Grief Independence

                                                           Grief Independence


You’ve recently lost your loved one and have embarked on a grief journey. The funeral is complete and, while it was a beautiful ceremony/celebration of life and gave you great stepping stones within your grief journey, you can’t help but wonder “What is life going to look like without him/her/them here?” As time goes on, you continue to feel stuck despite all the growth you’ve made. You’re finding your interactions with others look different and leave you feeling as though they only see you as someone who is grieving. You find this makes it difficult to rediscover who you are outside of your grief.


Imagine if you felt as though you were independent from your grief. Picture a life where you’re able to speak about your grief separate from who you are as an individual; recognizing grief as not who you are but rather an element of what has shaped you into the person you are today. What if I told you there is a tool you can begin to implement to work towards achieving grief independence? It’s true! It’s a tool called externalization. 


Externalization is a common narrative therapy approach that is used to help with a wide range of mental health battles, including grief. Externalization is the idea of making the symptom/disorder its own entity; removing it from the individual and making it its own thing. In doing this, it helps you separate yourself from the grief, changes how you talk about it and encourages others to view the relationship between you and the grief differently. It also allows you to develop a relationship with grief opposed to feel controlled or consumed by it. Are you wondering how you can begin to externalize your grief? We start by describing it: from its mannerisms, its sound, its appearance, etc. So, let’s dive into an exercise.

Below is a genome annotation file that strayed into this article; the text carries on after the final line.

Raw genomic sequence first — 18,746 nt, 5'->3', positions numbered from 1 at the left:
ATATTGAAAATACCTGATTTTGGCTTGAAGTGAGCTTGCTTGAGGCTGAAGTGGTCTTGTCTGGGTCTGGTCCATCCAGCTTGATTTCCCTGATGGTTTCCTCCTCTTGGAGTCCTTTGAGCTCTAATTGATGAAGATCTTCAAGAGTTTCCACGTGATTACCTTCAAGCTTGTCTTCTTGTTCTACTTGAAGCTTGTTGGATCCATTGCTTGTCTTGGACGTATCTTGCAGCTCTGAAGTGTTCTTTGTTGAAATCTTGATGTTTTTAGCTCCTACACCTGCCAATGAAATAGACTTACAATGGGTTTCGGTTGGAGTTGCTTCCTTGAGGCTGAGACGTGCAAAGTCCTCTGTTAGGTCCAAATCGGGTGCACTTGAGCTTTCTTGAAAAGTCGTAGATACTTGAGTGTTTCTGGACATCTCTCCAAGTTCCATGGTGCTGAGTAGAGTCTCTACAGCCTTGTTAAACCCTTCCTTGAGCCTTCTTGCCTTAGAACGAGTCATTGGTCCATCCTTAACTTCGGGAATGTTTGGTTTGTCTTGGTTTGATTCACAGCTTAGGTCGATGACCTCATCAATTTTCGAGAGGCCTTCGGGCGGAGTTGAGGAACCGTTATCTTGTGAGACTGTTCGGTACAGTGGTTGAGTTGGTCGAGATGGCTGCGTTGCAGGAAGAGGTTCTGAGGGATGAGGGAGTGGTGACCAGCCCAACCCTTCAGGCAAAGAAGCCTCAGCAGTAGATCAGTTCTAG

To begin externalizing your grief, I’d like to invite you to explore the following question.  When you think of how you experience grief, how would you describe it?

  1. How does it look? What are its mannerisms? Does it have a sound?
  • For example, some clients have described a large cloud that hovers all the time; at times it’s lighter and other times it’s storming and they can’t see a few inches in front of them. Or maybe it shows up as a creature of some sort?
  1. When it’s present, how does it interact with you? Does it just hang out by your side all day like a shadow? Or is it more interactive?
  2. How do you respond when it’s present? 


Once you’ve explored these questions and have a clear image of what your grief looks like, you can begin to interact with it as you would any other person or thing separate from you; allowing you to reclaim your independence from the grief. 


If you’re wishing to go deeper into grief independence and/or the externalization exercise, give me a call (612-564-3852) or send me an email ( and we’ll chat about what the next best steps might be for you.


Here’s to living a better life as your best self. 

Brittany Squillace, MA, LMFT

Grief Counselor 

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